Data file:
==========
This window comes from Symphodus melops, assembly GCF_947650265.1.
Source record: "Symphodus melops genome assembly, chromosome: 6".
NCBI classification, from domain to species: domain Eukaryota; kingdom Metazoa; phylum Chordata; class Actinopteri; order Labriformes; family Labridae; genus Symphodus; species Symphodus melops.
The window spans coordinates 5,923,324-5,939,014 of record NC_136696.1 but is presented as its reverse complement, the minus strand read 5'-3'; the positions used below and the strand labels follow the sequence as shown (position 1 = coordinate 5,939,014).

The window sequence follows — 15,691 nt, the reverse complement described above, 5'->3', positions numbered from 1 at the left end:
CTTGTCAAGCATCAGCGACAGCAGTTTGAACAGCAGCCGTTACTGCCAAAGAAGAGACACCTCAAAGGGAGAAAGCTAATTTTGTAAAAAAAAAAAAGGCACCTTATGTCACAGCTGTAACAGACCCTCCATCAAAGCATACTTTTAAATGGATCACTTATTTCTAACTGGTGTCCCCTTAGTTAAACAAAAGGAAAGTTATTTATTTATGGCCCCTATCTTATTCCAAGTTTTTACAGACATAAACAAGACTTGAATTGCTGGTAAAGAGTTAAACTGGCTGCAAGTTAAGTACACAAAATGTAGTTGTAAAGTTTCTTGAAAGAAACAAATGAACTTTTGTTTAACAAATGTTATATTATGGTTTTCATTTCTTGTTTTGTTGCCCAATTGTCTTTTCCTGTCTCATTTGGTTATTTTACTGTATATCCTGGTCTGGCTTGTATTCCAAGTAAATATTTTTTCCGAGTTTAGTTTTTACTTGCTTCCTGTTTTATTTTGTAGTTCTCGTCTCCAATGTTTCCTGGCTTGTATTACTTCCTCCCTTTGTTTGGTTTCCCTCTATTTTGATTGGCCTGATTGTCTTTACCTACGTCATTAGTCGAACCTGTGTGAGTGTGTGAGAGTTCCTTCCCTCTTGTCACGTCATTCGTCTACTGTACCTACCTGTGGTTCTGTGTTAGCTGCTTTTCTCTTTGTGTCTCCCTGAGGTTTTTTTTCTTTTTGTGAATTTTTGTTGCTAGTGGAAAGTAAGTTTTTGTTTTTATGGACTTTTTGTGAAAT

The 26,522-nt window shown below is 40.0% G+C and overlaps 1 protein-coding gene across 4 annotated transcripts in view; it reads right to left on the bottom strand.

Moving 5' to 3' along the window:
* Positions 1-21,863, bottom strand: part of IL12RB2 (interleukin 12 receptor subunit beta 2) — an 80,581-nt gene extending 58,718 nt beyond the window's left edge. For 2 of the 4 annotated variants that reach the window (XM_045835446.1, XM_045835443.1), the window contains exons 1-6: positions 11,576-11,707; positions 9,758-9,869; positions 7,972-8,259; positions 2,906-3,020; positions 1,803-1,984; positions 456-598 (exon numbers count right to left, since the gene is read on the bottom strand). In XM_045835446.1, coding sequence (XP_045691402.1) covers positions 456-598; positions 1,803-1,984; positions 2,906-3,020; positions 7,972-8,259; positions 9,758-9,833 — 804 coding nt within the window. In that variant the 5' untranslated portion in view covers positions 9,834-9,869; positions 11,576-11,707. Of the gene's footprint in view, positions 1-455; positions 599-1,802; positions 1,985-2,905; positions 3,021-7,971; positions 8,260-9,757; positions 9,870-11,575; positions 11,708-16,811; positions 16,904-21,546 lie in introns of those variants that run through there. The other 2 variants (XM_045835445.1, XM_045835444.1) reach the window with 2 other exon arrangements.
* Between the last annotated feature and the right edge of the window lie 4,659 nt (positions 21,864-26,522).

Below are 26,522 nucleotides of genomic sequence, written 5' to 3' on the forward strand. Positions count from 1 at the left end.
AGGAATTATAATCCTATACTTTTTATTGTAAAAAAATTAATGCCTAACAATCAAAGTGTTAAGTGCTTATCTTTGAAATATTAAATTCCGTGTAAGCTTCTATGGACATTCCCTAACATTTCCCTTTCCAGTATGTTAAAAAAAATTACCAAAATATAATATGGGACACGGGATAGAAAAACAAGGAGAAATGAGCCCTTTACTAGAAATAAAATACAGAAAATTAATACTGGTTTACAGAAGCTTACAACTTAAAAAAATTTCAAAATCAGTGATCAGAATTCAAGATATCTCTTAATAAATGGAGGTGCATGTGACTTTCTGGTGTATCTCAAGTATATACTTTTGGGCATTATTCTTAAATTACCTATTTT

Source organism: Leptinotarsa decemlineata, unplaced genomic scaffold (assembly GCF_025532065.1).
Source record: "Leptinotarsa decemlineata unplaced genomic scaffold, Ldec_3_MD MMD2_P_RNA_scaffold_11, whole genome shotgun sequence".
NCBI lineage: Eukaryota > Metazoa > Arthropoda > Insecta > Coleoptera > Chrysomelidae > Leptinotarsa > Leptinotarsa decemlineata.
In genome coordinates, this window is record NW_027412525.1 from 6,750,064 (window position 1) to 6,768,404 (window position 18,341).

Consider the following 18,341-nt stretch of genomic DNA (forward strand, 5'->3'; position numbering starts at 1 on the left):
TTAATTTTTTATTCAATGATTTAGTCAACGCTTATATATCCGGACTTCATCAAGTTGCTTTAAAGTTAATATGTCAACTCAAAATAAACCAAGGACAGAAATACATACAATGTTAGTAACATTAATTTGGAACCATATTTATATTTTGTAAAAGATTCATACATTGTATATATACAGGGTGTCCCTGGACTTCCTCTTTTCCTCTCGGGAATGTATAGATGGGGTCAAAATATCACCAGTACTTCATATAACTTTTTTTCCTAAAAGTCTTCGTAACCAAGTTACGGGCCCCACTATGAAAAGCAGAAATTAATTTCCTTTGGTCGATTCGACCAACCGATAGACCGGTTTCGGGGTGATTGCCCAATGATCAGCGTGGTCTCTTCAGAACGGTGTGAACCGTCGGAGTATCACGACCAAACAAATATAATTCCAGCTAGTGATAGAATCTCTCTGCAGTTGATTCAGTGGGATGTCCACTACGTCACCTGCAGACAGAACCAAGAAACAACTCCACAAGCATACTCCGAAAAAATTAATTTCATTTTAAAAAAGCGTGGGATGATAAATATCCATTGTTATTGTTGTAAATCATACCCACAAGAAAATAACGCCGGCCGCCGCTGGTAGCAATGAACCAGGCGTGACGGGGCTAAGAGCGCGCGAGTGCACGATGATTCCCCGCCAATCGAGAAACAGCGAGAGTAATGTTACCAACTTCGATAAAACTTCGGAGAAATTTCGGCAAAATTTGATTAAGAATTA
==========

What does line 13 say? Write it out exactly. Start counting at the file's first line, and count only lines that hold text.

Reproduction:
Source organism: Leptinotarsa decemlineata, unplaced genomic scaffold (assembly GCF_025532065.1).